Depression After Brain Injury

By July 22, 2019Events, News, Newsletter, Resources

Written By: Chris B

My stroke occurred in February 2015, unplanned obviously, and very much unwelcomed. Many of my challenges have been summarily defeated/overcome. I have defeated most of my paralysis; I can now use my effected side and jettisoned the cane; speech is very good, but the one ailment that is ever-present for many, regardless of the type of brain injury, is depression.

Part of the unavoidable growth/challenges forced upon many stroke and TBI survivors is the psychological impact of life change as well as overall brain chemistry change due to injury.

Not everyone becomes depressed, but, a sobering half of all people with TBI are effected by depression within the first year after injury. Even more (nearly two-thirds) are effected within seven years after injury. That’s right– it can increase over time.

According to The Model Systems Knowledge Translation Center, in the general population, the rate of depression is much lower, affecting less than one person in 10 over a one-year period.  

More than half of the people with TBI who are depressed also have significant anxiety.

In the big picture, everyone can imagine reminiscing about past life events, not different than an athlete realizing they can’t compete at the same level.

Getting over an ended relationship is never fun – the parallels are similar. As with all of these analogies, visiting the past is better than living in it.

Easier said than done, but, listen to your wellness team, family, church, neighbors, and get help if you or others notice behavior changes or overall withdrawal from society. It’s a very common reaction post brain injury to want to cocoon and remove yourself from interaction, but, staying active and finding friends/purpose/goals can help a lot.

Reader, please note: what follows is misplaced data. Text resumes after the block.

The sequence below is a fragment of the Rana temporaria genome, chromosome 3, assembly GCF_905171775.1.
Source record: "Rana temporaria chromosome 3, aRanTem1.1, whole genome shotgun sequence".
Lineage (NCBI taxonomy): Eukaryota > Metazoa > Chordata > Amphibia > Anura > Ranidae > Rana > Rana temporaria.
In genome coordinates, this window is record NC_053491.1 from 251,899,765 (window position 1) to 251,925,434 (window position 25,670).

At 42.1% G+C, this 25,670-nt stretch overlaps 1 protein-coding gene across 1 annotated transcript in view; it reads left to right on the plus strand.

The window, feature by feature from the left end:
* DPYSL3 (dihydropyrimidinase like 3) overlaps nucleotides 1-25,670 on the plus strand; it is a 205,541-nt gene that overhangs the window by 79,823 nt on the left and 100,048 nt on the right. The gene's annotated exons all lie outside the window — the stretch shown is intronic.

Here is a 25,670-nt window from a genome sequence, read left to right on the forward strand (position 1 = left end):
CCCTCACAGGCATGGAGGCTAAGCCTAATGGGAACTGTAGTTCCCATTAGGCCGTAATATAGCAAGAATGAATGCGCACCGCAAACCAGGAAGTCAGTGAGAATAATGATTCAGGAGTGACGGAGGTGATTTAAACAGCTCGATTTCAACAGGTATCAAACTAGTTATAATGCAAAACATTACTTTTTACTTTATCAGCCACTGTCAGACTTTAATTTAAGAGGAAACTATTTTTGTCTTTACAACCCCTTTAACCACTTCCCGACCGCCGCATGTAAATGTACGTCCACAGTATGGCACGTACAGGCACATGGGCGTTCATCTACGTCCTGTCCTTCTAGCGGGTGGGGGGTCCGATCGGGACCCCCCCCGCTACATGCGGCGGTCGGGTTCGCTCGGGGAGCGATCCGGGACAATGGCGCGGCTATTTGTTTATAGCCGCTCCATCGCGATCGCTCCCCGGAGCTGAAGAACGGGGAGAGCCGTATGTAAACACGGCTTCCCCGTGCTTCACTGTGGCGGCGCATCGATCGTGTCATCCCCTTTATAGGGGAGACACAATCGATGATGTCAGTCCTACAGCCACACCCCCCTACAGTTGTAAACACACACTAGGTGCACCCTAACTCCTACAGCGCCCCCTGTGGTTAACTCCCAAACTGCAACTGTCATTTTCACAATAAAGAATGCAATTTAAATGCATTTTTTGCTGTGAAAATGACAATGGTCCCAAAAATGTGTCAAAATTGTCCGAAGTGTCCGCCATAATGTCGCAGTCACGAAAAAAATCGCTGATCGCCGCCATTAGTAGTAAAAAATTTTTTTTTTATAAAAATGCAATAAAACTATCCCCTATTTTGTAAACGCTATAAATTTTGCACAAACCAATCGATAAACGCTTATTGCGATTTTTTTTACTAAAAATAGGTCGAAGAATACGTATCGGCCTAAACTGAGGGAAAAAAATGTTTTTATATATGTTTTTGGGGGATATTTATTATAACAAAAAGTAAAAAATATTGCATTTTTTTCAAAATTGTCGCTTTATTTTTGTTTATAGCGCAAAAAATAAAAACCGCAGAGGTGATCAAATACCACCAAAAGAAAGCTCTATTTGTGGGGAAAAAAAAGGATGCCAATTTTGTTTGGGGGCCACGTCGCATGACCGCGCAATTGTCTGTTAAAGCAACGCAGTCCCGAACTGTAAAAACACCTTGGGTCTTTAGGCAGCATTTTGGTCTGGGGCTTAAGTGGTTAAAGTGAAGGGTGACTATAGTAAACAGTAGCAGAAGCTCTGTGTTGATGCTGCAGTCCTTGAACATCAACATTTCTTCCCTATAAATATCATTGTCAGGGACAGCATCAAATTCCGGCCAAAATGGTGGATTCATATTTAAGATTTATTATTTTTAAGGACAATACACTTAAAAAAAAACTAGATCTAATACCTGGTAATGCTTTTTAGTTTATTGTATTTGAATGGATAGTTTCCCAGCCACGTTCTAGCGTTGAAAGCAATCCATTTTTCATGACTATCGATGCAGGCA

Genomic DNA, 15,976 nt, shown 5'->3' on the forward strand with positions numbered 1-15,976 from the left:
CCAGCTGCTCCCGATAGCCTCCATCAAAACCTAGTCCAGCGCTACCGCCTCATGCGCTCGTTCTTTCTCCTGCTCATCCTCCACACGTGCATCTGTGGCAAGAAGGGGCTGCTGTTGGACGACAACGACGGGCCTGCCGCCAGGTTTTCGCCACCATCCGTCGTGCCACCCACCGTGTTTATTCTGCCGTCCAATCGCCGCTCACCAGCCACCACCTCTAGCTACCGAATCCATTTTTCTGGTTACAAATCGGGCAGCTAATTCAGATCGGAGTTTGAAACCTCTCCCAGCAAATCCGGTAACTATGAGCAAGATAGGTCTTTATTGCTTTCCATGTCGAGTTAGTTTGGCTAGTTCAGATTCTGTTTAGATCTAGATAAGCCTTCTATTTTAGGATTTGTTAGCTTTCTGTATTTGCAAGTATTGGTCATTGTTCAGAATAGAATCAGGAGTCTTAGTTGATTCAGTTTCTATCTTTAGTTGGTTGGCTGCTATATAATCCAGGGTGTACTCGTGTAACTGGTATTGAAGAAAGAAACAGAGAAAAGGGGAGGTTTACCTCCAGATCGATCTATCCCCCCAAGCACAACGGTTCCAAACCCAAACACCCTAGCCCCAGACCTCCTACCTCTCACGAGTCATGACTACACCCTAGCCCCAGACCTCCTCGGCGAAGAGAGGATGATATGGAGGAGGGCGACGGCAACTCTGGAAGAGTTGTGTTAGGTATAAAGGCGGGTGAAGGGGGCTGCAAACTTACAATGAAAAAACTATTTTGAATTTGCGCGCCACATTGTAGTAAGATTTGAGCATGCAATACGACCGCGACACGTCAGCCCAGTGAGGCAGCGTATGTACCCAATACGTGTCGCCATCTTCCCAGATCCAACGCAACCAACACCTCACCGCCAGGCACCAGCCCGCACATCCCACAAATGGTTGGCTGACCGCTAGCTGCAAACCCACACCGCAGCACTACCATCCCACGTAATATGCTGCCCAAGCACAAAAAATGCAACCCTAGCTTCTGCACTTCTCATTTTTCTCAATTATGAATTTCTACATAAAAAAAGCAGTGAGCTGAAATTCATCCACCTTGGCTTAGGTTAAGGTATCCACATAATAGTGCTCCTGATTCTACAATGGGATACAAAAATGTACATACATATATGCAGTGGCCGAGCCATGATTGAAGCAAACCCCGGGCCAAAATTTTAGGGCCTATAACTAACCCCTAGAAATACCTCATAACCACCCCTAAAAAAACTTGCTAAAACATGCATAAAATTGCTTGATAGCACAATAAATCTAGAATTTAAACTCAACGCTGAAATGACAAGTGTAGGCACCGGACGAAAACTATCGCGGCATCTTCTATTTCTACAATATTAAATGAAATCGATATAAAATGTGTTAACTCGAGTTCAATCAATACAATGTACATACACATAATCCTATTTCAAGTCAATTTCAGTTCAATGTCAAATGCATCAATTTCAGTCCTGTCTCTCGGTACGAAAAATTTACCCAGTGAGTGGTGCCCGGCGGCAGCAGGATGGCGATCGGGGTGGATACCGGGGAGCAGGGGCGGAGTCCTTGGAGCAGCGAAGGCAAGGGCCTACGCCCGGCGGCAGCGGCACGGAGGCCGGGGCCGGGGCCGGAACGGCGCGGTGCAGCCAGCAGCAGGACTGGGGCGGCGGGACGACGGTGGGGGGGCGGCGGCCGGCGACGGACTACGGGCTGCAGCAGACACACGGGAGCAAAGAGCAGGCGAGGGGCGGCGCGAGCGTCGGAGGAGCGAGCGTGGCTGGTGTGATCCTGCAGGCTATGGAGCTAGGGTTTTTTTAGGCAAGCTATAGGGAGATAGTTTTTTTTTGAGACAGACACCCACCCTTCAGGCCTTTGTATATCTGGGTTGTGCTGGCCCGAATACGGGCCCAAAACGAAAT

The bottom line, GET HELP, be it, discussion, physician-prescribed medication, counseling, finding a hobby – all have been proven to work and it will be a forward step on your path to a better future.

Fortunately, I’m mobile and can drive, so I was able to increase my social circle by joining a gym and volunteering at a farm museum.

I had the fun effect of crying for no reason (commercials, speeches, church hymns…); medication worked for me without impacting my personality.

Keeping busy is an often-prescribed cure for mood change, which can be difficult as the drive/inertia is often low post brain injury. Group activities and a standard schedule can help with accountability for activities.

BIND is a place where members can find people with similar situations and thoughts from various backgrounds, and the environment can fill the void of lost friendships/coworkers and exposes many to the successes of the recovery journey.

The group activities and responsibilities we undertake help with one’s self-esteem and purpose.

I’d strongly encourage someone who has suffered an acquired brain injury to check out BIND or any local stroke/TBI support group.